• My favourite IPTC app is PicturePro.
  • My favourite distribution app is Transmit.
  • I’m already missing Photogene4.
  • The iPad isn’t even close to replacing a lightweight laptop with Photo Mechanic, Photoshop and Transmit in my life.

It isn’t where I want to be and, as I’ve mentioned once or twice before, this is still a work in progress. For now the iPad and my iPhone will be limited in their use to being the pocketable devices that allow me to turn around a small number of JPEG files for my clients to use quickly. For that I need to be able to caption, rename and distribute the files rather than do heavy duty file preparation – did I mention already missing Photogene4?

NB PicturePro appears to have disappeared from the UK App Store. If that signals the end of development then that’s sad.

A freelancer’s nightmare

It all started with a twinge in the small of my back. The twinge became an ache and the ache became pain. A visit to the Doctor led to some prescription pain killers and a referral to a back-pain clinic two months into the future. Still working at full speed, I lost the feeling in the soles of my feet and had a few cramps. Every day it got a little worse and then, one Sunday morning, I couldn’t get out of bed without crying with the pain. We made our way to the accident & emergency department of the local hospital where an MRI scan confirmed that I was in trouble. They admitted me to hospital and just over a week later I had two operations on my spine.

The operations were three weeks ago today and, although I’m back home, I’m looking at several months before I can even start to think about working as a photographer. I’m on crutches, my rehabilitation is underway and it’s a struggle.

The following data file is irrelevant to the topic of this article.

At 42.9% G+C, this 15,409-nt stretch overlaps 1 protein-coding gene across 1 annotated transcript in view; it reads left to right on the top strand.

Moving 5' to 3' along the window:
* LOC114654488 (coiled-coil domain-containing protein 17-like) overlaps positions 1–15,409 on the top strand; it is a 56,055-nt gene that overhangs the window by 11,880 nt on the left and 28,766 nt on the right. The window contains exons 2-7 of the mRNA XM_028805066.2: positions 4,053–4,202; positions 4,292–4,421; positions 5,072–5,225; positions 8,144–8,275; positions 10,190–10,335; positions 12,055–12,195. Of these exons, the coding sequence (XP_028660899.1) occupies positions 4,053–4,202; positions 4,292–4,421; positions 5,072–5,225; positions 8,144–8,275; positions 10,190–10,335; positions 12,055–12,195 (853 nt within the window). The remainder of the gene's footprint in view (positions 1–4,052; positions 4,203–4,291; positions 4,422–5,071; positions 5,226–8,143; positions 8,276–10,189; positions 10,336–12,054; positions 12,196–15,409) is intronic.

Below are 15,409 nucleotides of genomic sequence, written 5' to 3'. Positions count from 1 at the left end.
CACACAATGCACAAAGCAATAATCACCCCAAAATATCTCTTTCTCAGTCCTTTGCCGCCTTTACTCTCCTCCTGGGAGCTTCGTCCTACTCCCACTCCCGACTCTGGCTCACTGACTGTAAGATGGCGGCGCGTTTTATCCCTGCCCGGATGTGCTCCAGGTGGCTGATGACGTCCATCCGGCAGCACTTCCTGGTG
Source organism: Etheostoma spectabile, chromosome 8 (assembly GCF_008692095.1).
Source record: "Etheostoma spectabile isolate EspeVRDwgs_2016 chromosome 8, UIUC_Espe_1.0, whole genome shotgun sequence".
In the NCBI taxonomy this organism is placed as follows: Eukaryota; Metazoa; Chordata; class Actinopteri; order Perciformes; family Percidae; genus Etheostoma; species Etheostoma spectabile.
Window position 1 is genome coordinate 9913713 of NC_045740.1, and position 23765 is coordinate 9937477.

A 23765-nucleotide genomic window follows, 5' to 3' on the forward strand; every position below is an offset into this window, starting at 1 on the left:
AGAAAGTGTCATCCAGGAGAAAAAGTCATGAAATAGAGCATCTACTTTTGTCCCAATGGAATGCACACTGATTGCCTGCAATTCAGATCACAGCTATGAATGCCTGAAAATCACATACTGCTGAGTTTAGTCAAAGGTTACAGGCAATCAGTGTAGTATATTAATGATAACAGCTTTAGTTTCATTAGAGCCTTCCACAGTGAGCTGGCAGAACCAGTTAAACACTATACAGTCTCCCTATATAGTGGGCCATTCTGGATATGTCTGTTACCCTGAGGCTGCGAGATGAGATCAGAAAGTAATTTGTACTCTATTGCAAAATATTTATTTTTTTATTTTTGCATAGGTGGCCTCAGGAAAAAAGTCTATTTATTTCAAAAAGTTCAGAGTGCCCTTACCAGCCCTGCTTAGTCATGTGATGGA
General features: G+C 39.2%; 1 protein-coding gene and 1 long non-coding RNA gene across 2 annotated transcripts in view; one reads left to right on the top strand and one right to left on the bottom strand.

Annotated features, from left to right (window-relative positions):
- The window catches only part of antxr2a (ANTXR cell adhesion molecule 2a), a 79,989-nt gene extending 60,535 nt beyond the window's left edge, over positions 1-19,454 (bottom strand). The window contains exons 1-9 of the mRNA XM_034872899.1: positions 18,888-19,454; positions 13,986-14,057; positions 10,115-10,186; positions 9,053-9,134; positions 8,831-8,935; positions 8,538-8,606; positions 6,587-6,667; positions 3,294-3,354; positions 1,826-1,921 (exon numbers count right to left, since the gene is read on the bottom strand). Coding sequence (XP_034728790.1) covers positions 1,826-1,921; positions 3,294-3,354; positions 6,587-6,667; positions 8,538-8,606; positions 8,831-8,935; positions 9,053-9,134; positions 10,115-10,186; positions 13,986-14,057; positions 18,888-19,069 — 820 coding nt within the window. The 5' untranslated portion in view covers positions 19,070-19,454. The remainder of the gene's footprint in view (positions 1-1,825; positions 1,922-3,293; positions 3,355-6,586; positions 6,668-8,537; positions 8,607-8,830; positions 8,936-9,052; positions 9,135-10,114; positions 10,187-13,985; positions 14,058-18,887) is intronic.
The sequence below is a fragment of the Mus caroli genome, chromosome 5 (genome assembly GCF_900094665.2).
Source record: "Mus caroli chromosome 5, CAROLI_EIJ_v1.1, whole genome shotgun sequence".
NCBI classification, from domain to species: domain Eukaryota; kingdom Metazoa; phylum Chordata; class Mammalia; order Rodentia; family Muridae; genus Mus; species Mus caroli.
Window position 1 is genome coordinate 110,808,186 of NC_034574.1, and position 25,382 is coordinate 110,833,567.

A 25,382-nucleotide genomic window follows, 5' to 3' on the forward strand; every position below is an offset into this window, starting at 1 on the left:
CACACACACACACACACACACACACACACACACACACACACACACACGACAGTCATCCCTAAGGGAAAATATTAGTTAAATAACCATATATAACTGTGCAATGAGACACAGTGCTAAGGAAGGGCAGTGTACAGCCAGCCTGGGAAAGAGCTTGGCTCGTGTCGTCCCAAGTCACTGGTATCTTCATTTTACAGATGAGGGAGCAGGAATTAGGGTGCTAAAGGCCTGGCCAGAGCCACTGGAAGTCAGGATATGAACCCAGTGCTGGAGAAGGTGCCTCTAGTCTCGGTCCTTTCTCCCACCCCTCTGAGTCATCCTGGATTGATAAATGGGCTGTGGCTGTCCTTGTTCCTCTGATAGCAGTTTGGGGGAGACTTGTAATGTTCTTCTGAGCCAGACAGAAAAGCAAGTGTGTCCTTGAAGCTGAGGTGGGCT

It has to be one of the worst fears of the freelancer – suffering some sort of injury or illness that keeps you from doing your work which in turn means a loss of income and knowing that your clients will have to look elsewhere for someone to provide the services that you have been providing.

All of this devastating news made me want to compose this rather different blog post and my advice comes in two parts:

  • What to do to avoid and prepare for a sudden, unplanned period of time off
  • What to do if it happens to you

The message has to be that it can happen to you. One minute you are buzzing around going from job to job and regularly burning the midnight oil to get those edits done, your cashflow is looking good and your clients keep coming back and the next you are laid up with an injury.

Getting yourself into a position that minimises the chances of it having a massive impact on you and your life isn’t necessarily easy but there are some major steps you can take.

  1. Understand that you are getting older.
  2. Get some savings behind you – enough to cover your bills for four to six months.
  3. Take out some loss of earnings insurance to cover your domestic bills if you are laid up for a long period.
  4. Avoid having too many credit and leasing commitments at any one time. It’s all too easy (and tax efficient) to have your car, your cameras and computers all on a leased or on contract hire.
  5. Keep fit and eat healthily.
  6. Don’t ignore niggling injuries and minor ailments.
  7. If you get an injury get it sorted properly and don’t rely on temporary relief or pain killers.
  8. Develop a network of colleagues that you trust to cover your clients if possible should you need them to.